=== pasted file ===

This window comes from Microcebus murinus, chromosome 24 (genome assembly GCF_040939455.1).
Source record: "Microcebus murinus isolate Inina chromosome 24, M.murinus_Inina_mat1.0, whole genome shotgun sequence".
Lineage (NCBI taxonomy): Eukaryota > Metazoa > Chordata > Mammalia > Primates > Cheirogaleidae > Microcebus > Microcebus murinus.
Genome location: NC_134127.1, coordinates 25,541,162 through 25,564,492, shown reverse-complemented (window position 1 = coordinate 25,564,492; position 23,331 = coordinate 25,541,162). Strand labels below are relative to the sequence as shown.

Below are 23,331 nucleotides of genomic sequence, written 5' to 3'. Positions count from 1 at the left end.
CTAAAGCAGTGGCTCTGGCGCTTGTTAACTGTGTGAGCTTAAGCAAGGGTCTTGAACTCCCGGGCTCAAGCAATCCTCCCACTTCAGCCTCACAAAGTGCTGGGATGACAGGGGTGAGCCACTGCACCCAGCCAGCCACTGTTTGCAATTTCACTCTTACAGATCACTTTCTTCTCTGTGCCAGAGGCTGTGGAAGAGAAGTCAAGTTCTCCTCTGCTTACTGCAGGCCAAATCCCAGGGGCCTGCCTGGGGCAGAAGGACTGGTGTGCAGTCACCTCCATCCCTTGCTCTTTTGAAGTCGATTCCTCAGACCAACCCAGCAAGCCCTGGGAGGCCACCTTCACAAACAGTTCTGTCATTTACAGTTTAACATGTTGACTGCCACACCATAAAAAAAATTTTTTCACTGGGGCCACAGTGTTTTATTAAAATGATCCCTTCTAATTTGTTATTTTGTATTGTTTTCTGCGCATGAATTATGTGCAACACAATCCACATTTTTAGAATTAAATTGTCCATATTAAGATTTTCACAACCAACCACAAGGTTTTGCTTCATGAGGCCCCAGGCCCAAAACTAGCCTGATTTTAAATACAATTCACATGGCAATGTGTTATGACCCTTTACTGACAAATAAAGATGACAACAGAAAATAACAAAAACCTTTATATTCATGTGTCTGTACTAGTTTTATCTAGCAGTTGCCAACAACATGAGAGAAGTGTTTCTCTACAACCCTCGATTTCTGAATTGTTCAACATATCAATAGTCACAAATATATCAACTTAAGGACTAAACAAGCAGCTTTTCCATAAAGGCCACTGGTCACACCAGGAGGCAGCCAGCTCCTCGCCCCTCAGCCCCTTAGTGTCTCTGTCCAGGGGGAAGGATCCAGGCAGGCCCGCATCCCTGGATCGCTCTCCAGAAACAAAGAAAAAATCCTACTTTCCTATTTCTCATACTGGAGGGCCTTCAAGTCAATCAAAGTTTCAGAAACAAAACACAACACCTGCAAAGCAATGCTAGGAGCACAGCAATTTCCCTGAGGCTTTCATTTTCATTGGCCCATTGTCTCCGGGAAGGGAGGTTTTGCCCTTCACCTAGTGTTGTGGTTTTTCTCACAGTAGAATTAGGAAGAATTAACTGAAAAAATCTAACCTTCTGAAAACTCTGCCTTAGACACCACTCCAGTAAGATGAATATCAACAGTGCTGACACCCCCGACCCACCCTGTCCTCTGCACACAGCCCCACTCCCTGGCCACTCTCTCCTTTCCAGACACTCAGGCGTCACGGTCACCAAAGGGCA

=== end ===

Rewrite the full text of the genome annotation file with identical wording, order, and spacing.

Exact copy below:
This window comes from Microcebus murinus, chromosome 24 (genome assembly GCF_040939455.1).
Source record: "Microcebus murinus isolate Inina chromosome 24, M.murinus_Inina_mat1.0, whole genome shotgun sequence".
Lineage (NCBI taxonomy): Eukaryota > Metazoa > Chordata > Mammalia > Primates > Cheirogaleidae > Microcebus > Microcebus murinus.
Genome location: NC_134127.1, coordinates 25,541,162 through 25,564,492, shown reverse-complemented (window position 1 = coordinate 25,564,492; position 23,331 = coordinate 25,541,162). Strand labels below are relative to the sequence as shown.

Below are 23,331 nucleotides of genomic sequence, written 5' to 3'. Positions count from 1 at the left end.
CTAAAGCAGTGGCTCTGGCGCTTGTTAACTGTGTGAGCTTAAGCAAGGGTCTTGAACTCCCGGGCTCAAGCAATCCTCCCACTTCAGCCTCACAAAGTGCTGGGATGACAGGGGTGAGCCACTGCACCCAGCCAGCCACTGTTTGCAATTTCACTCTTACAGATCACTTTCTTCTCTGTGCCAGAGGCTGTGGAAGAGAAGTCAAGTTCTCCTCTGCTTACTGCAGGCCAAATCCCAGGGGCCTGCCTGGGGCAGAAGGACTGGTGTGCAGTCACCTCCATCCCTTGCTCTTTTGAAGTCGATTCCTCAGACCAACCCAGCAAGCCCTGGGAGGCCACCTTCACAAACAGTTCTGTCATTTACAGTTTAACATGTTGACTGCCACACCATAAAAAAAATTTTTTCACTGGGGCCACAGTGTTTTATTAAAATGATCCCTTCTAATTTGTTATTTTGTATTGTTTTCTGCGCATGAATTATGTGCAACACAATCCACATTTTTAGAATTAAATTGTCCATATTAAGATTTTCACAACCAACCACAAGGTTTTGCTTCATGAGGCCCCAGGCCCAAAACTAGCCTGATTTTAAATACAATTCACATGGCAATGTGTTATGACCCTTTACTGACAAATAAAGATGACAACAGAAAATAACAAAAACCTTTATATTCATGTGTCTGTACTAGTTTTATCTAGCAGTTGCCAACAACATGAGAGAAGTGTTTCTCTACAACCCTCGATTTCTGAATTGTTCAACATATCAATAGTCACAAATATATCAACTTAAGGACTAAACAAGCAGCTTTTCCATAAAGGCCACTGGTCACACCAGGAGGCAGCCAGCTCCTCGCCCCTCAGCCCCTTAGTGTCTCTGTCCAGGGGGAAGGATCCAGGCAGGCCCGCATCCCTGGATCGCTCTCCAGAAACAAAGAAAAAATCCTACTTTCCTATTTCTCATACTGGAGGGCCTTCAAGTCAATCAAAGTTTCAGAAACAAAACACAACACCTGCAAAGCAATGCTAGGAGCACAGCAATTTCCCTGAGGCTTTCATTTTCATTGGCCCATTGTCTCCGGGAAGGGAGGTTTTGCCCTTCACCTAGTGTTGTGGTTTTTCTCACAGTAGAATTAGGAAGAATTAACTGAAAAAATCTAACCTTCTGAAAACTCTGCCTTAGACACCACTCCAGTAAGATGAATATCAACAGTGCTGACACCCCCGACCCACCCTGTCCTCTGCACACAGCCCCACTCCCTGGCCACTCTCTCCTTTCCAGACACTCAGGCGTCACGGTCACCAAAGGGCA